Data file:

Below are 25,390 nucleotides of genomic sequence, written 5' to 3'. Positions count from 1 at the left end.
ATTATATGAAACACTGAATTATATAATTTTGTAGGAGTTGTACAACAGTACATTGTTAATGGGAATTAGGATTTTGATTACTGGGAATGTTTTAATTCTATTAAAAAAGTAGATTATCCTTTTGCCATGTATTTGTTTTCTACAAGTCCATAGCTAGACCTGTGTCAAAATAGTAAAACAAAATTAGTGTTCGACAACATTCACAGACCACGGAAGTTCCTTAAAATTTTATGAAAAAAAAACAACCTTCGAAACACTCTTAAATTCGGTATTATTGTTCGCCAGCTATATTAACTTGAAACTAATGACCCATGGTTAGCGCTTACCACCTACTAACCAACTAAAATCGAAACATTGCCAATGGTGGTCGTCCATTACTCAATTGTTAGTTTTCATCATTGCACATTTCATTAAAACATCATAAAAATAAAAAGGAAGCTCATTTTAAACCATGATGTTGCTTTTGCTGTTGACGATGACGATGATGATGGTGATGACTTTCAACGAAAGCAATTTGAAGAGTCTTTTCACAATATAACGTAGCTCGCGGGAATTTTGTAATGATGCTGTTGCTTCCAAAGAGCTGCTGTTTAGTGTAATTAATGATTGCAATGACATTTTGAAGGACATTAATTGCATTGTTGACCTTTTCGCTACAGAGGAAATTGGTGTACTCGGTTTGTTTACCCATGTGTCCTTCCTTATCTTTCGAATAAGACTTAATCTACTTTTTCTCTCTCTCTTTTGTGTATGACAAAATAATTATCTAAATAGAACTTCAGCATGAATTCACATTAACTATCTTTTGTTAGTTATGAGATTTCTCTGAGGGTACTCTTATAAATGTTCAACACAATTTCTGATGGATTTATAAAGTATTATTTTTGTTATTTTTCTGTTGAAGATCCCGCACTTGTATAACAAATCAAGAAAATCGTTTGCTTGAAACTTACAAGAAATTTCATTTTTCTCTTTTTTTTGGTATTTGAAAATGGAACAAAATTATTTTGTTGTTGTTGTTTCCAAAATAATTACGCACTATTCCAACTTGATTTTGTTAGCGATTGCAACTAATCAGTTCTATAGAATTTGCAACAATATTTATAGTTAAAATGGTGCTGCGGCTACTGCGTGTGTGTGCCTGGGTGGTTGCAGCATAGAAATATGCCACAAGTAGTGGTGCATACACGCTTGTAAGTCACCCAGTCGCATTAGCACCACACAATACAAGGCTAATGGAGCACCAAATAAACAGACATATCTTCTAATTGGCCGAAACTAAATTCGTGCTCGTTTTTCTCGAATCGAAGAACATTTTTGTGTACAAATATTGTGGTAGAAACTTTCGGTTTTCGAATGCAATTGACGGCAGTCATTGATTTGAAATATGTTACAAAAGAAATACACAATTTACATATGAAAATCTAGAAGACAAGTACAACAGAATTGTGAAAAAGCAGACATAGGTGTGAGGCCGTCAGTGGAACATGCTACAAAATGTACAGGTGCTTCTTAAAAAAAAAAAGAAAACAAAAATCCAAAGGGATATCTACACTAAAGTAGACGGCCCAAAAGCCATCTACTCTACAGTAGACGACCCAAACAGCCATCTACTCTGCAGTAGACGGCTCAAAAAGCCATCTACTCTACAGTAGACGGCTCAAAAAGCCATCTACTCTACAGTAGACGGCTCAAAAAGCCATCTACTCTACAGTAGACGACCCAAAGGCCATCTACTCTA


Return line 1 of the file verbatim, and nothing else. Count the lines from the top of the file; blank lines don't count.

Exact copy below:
Below are 25,390 nucleotides of genomic sequence, written 5' to 3'. Positions count from 1 at the left end.